Our Public Law and Human Rights solicitors have helped a father and son find new accommodation after cuts to their benefits left them homeless. Thanks to our intervention, the council took immediate action to find them a safe place to stay.
Martin and his son Graham* had been living together in a rented house for over a year. Both have significant health problems, and Martin is the sole carer for Graham, who suffers with mobility issues following a serious car accident. Martin himself is in his 60s and has diabetes and high blood pressure.
When one of Graham’s benefits was suddenly stopped they couldn’t pay their rent anymore and had to move out. With nowhere else to go, they became homeless.
They slept in a warehouse building on a mattress they’d found on the street, and used the toilets and showers in homeless shelters when they could.
Because of their living situation, Martin was unable to store and administer his diabetes medication. Without it he was at risk of falling seriously ill.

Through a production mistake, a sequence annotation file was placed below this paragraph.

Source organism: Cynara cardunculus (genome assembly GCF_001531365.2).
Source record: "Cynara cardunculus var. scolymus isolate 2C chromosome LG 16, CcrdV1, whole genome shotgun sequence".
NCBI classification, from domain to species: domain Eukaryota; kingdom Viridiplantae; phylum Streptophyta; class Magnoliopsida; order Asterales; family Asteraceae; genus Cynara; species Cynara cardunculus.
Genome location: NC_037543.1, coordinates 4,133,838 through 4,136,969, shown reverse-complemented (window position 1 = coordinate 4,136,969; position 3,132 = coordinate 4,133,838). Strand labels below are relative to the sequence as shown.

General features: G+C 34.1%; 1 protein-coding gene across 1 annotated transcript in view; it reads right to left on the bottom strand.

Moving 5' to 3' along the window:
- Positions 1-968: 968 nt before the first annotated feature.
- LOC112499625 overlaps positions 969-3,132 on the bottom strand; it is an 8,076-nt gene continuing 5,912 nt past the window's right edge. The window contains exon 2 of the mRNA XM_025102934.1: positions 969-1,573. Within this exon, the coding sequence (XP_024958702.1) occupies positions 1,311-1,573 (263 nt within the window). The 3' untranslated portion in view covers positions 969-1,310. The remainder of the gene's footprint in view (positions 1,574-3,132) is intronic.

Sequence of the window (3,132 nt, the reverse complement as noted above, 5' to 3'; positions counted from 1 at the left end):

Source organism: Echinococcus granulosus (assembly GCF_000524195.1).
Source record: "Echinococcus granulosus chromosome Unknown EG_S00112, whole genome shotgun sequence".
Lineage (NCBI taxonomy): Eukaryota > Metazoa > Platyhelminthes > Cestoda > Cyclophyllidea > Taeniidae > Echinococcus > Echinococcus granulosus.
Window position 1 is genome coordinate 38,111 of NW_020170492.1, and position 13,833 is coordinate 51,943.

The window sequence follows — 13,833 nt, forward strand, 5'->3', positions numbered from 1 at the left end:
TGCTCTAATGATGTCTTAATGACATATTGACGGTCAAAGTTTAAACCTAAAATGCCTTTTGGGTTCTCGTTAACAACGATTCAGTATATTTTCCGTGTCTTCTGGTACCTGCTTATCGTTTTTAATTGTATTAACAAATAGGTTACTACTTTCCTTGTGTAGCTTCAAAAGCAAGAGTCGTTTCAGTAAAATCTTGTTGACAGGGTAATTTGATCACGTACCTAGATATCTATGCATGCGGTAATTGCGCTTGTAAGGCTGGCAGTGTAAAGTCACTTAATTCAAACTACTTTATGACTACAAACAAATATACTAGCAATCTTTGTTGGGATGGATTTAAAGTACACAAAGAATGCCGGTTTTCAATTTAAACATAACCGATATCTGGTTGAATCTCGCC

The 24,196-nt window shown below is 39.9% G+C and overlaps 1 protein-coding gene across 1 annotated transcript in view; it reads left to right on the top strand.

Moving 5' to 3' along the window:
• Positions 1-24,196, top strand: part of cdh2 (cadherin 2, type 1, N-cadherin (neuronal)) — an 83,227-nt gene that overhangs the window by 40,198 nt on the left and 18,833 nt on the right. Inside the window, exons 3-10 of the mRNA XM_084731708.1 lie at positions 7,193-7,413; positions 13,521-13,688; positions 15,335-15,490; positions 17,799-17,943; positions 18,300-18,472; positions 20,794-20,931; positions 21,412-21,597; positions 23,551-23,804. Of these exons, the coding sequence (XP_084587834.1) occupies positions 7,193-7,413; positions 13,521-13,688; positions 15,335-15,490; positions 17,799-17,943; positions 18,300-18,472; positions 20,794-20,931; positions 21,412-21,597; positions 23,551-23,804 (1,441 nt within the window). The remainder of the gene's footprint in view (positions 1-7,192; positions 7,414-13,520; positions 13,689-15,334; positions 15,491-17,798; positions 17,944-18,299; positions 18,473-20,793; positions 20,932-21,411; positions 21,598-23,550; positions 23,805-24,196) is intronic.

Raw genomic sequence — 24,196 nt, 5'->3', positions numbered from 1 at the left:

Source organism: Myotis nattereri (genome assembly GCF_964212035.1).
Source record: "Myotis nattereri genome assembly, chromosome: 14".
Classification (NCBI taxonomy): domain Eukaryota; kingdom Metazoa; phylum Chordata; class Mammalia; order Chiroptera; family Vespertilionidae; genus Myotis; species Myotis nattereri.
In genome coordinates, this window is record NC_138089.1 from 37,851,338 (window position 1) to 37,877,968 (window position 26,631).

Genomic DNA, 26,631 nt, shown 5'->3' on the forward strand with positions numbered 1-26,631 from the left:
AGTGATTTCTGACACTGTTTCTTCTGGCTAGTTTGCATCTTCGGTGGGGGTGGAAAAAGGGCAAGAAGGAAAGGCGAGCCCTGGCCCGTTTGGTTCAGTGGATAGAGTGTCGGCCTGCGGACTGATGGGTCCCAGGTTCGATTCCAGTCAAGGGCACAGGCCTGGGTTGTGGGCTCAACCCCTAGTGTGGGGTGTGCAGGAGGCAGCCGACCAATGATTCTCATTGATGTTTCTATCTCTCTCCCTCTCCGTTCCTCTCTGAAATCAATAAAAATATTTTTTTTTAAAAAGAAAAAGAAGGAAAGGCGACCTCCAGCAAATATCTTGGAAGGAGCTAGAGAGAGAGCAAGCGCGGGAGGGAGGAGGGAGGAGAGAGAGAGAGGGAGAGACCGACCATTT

Martin and Graham sought help at a local charity, which asked the council’s Social Care Department to assess the men’s needs urgently. The council failed to do this and the charity put Graham and Martin in touch with us.
How We Helped
This was an urgent case as Graham and Martin couldn’t get the healthcare they needed while living on the streets.
Our solicitors wrote to the council reminding them of their duty to promote wellbeing. This is known as the ‘wellbeing principle’ under the Care Act 2014. It asks the local authority to take into consideration an individual’s dignity, their physical and mental well-being, and their independence in day-to-day life, when making decisions about their care and support.
The next day, Graham and Martin were given temporary accommodation. 7 months later, they live in a shared house and Martin is working part-time. They hope to be able to rent their own house again soon. Graham said “We are happy. Thank you so much for the help.”
If you or someone you know has care needs and the required level of support is not being provided, our Public Law & Human Rights solicitors may be able to help you too. See our Community Care Solicitors page for more information.
*Names have been changed.
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